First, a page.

How to Adjust a Butterfly in a WhipSaw Market

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by Gavin in Blog
June 15, 2023 0 comments
how to adjust a butterfly


In today’s trade example, we will look at how to adjust butterfly in a whipsaw market.

This butterfly strategy is a delta-neutral non-directional strategy ideal for a range-bound market where theta decay can be generated as income.

So when this butterfly ends up in a market that goes up and then goes down in large waves, it will be tough on the butterfly.

But at least you will learn a variety of adjustment techniques by studying this one trade example.

April 26, 2023 – Trade Initiated

In April, SPX (S&P 500 index) was trading at 4080.

So we decided to center the all-put butterfly at the quarter strike of 4075.

We placed the lower long put strike at a nice round number of 4000, with a lot of volume and open interest.

This gives us tighter bid/ask spreads.

Modeling various strikes for the long upper leg in an analytical software such as OptionNet Explorer, we found that the 4140 strike gave the butterfly an almost delta-neutral position (or perhaps a slightly negative delta position).

Buy five May 31 SPX 4000 put @ $50.50
Sell ten May 31 SPX 4075 put @ $72.50
Buy five May 31 SPX 4140 put @ $99.45

Net Debit: -$2,475

how to adjust a butterfly

Delta: -2.9
Theta: 58
Vega: -266

This five-lot butterfly has a delta of -2.86 which is perfectly fine.

We like to be half a delta negative for a one-lot butterfly.

In other words, for one butterfly, we like to start it at around -0.5 delta. Why? See FAQs.

So for a five-lot, the ideal delta would be five times that, or -2.5 delta.

The breakeven prices are the points at which the expiration graph crosses the zero-profit horizontal.

The two breakeven prices fall between the one standard deviation (gray shaded area in the graph) and the two standard deviations (cyan color) of price distribution at expiration.

This setup suggests that the size of our butterfly is the right size for this underlying and volatility conditions.

April 27 – Adding Upside Calendar

Towards the end of the next day, SPX was up at 4138, and the stock price was about to get outside the expiration graph on the upside.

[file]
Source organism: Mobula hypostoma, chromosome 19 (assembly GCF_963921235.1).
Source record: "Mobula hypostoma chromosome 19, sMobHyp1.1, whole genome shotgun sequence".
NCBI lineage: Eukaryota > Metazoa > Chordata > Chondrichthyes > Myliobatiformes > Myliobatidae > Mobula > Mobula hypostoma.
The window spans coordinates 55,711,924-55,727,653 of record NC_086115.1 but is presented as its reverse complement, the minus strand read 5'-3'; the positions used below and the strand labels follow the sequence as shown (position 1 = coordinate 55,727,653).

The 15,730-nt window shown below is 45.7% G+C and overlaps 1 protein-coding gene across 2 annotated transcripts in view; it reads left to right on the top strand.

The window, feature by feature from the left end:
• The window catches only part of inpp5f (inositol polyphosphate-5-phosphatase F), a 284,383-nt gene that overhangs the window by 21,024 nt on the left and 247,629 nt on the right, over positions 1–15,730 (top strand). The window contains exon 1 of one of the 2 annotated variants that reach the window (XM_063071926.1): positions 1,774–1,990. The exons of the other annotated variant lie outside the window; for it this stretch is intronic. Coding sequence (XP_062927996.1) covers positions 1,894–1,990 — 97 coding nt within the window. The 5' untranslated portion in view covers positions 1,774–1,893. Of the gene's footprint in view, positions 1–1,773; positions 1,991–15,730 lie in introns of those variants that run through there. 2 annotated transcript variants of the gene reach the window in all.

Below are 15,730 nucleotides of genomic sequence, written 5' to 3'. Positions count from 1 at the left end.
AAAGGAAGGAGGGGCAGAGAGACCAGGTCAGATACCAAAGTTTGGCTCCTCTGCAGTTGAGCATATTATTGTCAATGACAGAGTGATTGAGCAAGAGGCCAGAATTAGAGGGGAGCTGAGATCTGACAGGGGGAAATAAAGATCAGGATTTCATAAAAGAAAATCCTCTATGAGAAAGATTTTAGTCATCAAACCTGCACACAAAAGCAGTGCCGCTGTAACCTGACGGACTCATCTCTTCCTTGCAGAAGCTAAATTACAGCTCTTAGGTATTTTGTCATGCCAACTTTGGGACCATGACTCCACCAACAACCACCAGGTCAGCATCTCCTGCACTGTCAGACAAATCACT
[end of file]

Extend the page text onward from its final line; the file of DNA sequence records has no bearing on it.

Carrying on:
Before adjustment:

how to adjust a butterfly

Delta: -8.8
Theta: 50.39
Vega: -187

Make a mental note that the position delta is at negative 8 or 9 when we had to adjust.

We will add three call calendars at 4200, with the short calls expiring on May 31, the same expiration as the butterfly. The long calls expire on June 5.

Sell three May 31 SPX 4200 call @ $40.85
Buy three June 5 SPX 4200 call @ $47.15

Net Debit: -$1890

After adjustment:

how to adjust a butterfly

Delta: -3.5
Theta: 51.69
Vega: -66

The calendars reduced the delta by about half.

It increased Theta ever so slightly.

But it greatly reduced the vega.

The calendar’s positive vega offsets the butterfly’s negative vega.

April 28 – Reverse Harvey Adjustment

The next day just before the weekend, SPX continues upward to 4166.

Before adjustment:

how to adjust a butterfly

Delta: -8.15
Theta: 54.3
Vega: -19

Previously we used the expiration graph as the point of reference for when to adjust.

We adjusted when the price was about to go outside the graph.

We saw that when that happened, the delta was at -8.

Well, the delta is at -8 again right now.

Time to adjust.

We need to make the butterfly more bullish by performing the Reverse Harvey adjustment where we roll the upper legs down in strike.

In this case, we only need to roll two of the five put options from 4140 to 4125.

Buy two May 31 SPX 4125 put @ $48.85
Sell two May 31 SPX 4140 put @ $53.30

Net Credit: $890

After adjustment:

how to adjust a butterfly

Delta: -2.2
Theta: 51
Vega: -41